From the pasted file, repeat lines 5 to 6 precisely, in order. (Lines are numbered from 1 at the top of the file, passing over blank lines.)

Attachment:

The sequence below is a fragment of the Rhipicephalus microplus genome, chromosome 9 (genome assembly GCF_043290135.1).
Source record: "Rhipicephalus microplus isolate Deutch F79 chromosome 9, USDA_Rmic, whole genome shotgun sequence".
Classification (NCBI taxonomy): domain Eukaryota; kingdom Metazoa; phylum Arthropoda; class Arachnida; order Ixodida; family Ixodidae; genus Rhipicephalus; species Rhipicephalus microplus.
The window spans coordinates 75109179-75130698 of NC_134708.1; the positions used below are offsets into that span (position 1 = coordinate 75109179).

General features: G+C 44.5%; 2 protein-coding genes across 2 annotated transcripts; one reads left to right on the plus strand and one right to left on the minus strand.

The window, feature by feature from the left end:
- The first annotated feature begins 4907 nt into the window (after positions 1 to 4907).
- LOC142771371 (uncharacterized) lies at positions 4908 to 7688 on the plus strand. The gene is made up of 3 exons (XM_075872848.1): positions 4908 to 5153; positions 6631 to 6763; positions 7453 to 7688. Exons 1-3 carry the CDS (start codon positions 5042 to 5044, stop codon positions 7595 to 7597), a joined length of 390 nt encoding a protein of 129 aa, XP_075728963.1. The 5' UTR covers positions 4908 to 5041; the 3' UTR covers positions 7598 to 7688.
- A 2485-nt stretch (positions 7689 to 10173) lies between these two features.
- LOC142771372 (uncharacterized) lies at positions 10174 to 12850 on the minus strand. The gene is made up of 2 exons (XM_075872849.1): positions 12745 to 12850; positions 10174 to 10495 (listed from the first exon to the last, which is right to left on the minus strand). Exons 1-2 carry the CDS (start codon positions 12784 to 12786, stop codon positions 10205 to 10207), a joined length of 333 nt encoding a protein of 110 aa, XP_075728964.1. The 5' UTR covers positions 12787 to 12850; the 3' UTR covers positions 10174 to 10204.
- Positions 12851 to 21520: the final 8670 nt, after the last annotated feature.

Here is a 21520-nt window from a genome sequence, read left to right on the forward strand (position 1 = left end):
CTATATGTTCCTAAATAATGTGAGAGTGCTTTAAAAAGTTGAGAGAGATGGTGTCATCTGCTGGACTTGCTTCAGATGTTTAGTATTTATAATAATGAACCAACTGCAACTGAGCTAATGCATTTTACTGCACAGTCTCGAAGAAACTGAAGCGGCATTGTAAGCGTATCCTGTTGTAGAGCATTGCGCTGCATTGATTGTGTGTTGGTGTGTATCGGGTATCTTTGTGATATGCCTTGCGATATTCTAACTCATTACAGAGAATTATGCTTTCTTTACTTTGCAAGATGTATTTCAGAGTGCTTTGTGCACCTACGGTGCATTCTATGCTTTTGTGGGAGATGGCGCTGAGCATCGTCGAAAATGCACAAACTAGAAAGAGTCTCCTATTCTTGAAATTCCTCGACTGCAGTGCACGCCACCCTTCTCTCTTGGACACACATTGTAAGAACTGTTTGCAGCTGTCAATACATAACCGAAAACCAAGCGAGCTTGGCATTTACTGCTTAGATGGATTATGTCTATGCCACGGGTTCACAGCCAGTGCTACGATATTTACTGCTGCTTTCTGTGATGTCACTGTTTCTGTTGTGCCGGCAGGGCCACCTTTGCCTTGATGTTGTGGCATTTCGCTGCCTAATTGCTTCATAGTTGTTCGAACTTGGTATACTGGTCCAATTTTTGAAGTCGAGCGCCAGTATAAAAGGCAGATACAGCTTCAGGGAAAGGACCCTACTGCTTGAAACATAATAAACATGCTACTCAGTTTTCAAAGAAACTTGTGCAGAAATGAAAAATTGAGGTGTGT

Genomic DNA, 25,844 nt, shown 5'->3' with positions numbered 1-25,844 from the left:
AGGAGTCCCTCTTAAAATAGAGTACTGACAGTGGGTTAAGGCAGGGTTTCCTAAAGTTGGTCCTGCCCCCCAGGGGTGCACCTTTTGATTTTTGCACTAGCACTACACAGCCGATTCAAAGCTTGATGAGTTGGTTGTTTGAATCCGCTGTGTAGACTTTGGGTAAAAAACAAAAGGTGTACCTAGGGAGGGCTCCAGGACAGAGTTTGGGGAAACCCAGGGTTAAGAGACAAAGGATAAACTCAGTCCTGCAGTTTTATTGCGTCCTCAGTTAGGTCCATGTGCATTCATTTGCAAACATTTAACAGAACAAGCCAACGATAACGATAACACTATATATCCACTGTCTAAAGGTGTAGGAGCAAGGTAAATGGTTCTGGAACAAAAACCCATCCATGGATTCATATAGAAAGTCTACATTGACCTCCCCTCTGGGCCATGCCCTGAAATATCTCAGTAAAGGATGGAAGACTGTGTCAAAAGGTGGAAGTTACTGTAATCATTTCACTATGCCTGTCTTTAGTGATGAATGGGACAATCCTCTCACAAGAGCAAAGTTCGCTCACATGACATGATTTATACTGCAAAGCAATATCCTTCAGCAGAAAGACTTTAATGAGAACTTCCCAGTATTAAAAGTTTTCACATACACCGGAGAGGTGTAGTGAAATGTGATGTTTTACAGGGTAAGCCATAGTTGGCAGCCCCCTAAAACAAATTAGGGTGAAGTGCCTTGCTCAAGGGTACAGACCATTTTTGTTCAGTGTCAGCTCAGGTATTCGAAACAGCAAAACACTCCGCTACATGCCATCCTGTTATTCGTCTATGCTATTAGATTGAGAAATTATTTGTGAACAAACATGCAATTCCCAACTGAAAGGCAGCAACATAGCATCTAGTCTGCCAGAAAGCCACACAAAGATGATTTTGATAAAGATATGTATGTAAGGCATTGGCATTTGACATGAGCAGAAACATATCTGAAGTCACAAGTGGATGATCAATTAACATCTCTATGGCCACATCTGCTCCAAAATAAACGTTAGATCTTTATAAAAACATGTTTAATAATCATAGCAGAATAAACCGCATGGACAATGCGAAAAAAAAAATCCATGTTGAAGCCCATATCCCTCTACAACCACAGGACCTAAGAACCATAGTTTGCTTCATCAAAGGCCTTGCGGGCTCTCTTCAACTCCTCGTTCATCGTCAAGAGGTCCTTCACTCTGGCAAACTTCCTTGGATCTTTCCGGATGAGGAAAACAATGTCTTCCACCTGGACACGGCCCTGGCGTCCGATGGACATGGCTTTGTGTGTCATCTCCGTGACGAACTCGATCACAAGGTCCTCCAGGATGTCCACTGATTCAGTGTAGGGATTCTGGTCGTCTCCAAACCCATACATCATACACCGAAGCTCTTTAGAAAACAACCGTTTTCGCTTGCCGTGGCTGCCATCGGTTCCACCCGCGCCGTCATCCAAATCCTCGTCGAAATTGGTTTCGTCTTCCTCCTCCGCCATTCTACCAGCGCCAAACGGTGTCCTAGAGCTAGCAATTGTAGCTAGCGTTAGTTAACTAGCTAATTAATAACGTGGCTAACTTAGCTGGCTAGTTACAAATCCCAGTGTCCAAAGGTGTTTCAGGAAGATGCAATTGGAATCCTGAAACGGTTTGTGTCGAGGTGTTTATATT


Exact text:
General features: G+C 44.5%; 2 protein-coding genes across 2 annotated transcripts; one reads left to right on the plus strand and one right to left on the minus strand.

The window, feature by feature from the left end: